As one might expect, this is (by far) the most buzzed-about aspect of the wedding. And why not, who doesn’t love a beautiful bridal gown? The WMW team anticipate Meghan wearing (at least) two gowns, as Kate, Duchess of Cambridge, did for her wedding. The first gown, worn for the ceremony, will make history as a royal wedding dress and surely set bridal trends for the years to come. This gown is anticipated to be formal, likely with a long train and very church-appropriate. As such, there’ll be a second gown – a more informal, wearable piece for Meghan to dance the night away in at the reception. From the beginning, a number of the same designers have been talked about as the front-runners for the commission. Our contributing writer Brooke Nurthen sets out our top 6 picks for the lucky brand:
Long considered a frontrunner, the Australian duo of Tamara Ralph and Michael Russo (partners inside and outside of the studio, the couple is married) has been identified by the Daily Mail as the company doing at least one of Meghan’s dresses. Of course, it all started when Meghan donned one of their show-stopping creations for her engagement photos.
The speculation escalated when the Royal School of Needlework tweeted a photo showing staff from the Ralph and Russo “Haute Couture Team” looking at students’ embroidery portfolios. The Royal School of Needlework produced the lace for Kate’s wedding gown.
A friend of Meghan’s, this French-born, British based designer has also been at the top of many ‘most likely’ lists. When the coy Frenchman spoke to Women’s Wear Daily recently and was asked about designing the dress, he demurred: “Mmmmm, I don’t want to say. No comment. It’s…there is no comment on that. She’s a friend. And that’s… I can’t say.”
Meghan has worn Mouret designs on many occasions and is obviously comfortable wearing the brand, and with the designer himself – which is a huge consideration when working with someone so closely on such an important piece. My feeling is Mouret’s creations lend him perfectly to the creation of the second dress, for the evening reception.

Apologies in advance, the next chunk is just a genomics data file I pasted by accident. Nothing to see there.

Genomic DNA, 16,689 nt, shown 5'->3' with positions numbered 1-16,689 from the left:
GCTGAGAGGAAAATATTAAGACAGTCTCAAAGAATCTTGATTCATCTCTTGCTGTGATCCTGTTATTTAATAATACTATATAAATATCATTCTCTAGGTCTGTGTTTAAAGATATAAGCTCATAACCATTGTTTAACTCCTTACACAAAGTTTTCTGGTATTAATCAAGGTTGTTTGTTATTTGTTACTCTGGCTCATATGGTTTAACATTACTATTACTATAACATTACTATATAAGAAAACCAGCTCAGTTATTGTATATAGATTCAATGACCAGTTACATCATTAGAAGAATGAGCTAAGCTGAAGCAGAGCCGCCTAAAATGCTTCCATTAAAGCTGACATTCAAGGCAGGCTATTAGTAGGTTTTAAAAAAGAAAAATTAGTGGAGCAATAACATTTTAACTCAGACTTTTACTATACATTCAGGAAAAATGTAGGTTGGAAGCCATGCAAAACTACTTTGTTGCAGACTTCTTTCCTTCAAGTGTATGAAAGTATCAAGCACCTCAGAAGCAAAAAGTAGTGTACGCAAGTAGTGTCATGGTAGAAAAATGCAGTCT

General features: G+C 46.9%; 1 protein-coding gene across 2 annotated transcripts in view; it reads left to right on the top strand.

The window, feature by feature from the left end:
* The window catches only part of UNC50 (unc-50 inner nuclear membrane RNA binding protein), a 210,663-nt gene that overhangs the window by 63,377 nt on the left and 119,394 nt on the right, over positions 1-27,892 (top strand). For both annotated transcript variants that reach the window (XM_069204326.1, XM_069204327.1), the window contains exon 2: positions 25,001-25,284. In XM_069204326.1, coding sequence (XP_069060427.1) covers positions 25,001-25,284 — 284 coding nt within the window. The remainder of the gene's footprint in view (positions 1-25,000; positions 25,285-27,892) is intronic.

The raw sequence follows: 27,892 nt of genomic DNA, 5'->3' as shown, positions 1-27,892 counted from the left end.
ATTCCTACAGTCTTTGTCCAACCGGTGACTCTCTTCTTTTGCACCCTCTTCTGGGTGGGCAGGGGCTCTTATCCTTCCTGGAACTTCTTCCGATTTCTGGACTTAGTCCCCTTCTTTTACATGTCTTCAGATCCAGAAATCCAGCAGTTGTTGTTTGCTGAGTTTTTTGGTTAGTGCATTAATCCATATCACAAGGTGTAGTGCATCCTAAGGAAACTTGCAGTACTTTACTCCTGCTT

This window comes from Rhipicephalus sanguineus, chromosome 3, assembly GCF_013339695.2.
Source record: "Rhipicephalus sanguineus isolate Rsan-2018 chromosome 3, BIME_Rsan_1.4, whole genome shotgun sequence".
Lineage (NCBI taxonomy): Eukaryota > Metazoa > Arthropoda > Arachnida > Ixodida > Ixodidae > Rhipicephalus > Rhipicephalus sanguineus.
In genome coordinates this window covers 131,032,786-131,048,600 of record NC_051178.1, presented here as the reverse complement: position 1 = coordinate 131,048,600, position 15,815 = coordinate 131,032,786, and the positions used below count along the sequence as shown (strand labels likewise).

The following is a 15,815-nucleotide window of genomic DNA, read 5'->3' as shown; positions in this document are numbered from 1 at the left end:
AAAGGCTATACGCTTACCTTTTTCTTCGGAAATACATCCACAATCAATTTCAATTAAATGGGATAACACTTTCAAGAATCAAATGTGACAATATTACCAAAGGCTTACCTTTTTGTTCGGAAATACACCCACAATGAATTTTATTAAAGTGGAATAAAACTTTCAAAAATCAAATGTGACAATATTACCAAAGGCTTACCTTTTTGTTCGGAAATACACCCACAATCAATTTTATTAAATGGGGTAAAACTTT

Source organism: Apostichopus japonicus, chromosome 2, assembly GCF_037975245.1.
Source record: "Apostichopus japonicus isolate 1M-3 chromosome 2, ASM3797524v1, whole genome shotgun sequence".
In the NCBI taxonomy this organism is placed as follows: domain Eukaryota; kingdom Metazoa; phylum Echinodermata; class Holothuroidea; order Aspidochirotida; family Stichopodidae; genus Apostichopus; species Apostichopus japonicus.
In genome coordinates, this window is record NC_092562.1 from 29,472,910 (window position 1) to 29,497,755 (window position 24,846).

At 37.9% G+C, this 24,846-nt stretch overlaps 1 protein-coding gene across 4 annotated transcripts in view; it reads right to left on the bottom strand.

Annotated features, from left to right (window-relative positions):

This British-born, Britain-based designer is my personal favorite pick for the wedding gown. Stella seems to me like an obvious pick for Meghan. Of the wedding vendors so far announced (including the cake, by Claire Ptak, and the flowers, by Philippa Craddock), the trend is clear – women-led, sustainable, ethical, British-based businesses, with cool, fashionable clienteles, are in. I see no reason Meghan wouldn’t continue this trend with her choice of dress designer. We’ve previously linked this article in The Telegraph about Stella becoming a ‘Royal Dresser In-Chief’ for Meghan, and my friend Hannah-Rose Yee sounded out her Stella predictions pretty well in this story for Whimn. McCartney has also recently re-acquired full control of her company, buying back the 50% share bought by luxury retail giants Kering. Meghan’s worn Stella designs before, most notably the popular navy-blue caped dress at the Queen’s Birthday Concert last month.
In keeping with Meghan’s tendency toward diplomatic sartorial choices, Canadian-born, London-based Erdem is a hot contender. In recent months the brand has moved their PR in-house – a standard move by a growing fashion company at any normal time, but with royal-wedding-dress-hype hitting fever pitch, everything is a clue. Founded by Turkish-Canadian Erdem Moralioglu, the brand is a favorite of the Duchess of Cambridge, who has worn Erdem on many occasions. Would this be a positive for Meghan (it already has the royal stamp of approval) – or would she prefer to forge her own path?